Food Poverty: Scotland

Part of Delegated Legislation – in the House of Commons at 8:05 pm on 7th May 2019.

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Photo of Hugh Gaffney Hugh Gaffney Labour, Coatbridge, Chryston and Bellshill 8:05 pm, 7th May 2019

Yes, I agree with that. The demand has gone through the roof. In fact, Coatbridge food bank has now doubled the size of its unit—I helped them to achieve that. That is not what I was going to say, but that is what has happened anyway.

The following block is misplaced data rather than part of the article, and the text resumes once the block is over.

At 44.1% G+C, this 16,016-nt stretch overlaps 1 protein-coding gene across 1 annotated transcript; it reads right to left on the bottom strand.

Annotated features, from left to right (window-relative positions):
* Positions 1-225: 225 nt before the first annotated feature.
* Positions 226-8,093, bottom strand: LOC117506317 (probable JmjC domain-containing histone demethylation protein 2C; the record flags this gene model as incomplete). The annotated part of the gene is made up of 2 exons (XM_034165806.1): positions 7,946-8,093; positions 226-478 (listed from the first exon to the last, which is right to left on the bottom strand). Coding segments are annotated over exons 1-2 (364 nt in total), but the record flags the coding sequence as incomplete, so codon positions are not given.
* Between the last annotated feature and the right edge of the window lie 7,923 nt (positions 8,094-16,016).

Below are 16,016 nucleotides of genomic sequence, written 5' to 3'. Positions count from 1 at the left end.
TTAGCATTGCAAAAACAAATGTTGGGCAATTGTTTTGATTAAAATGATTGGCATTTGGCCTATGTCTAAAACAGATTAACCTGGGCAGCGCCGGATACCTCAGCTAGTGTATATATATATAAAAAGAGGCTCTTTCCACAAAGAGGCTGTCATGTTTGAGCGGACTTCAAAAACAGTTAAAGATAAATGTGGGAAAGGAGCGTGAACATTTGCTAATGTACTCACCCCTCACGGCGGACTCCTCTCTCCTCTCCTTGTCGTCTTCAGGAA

We must look at the underlying causes of food poverty in Scotland. Oxford University carried out research into food bank users across the UK in 2017. It found that every two in five food bank users were waiting for benefit payments, with the delay in receiving payments being the primary cause of their food bank use. One in six households using food banks had at least one person in work, but that was often insecure employment, such as a job on a zero-hours contract. Food bank users were also found to have monthly household incomes of no greater than £500. Some 16% were even found to have no income at all in the month before they became a food bank user. The food poverty crisis is clearly driven by low pay, insecure employment and the Government’s welfare reforms.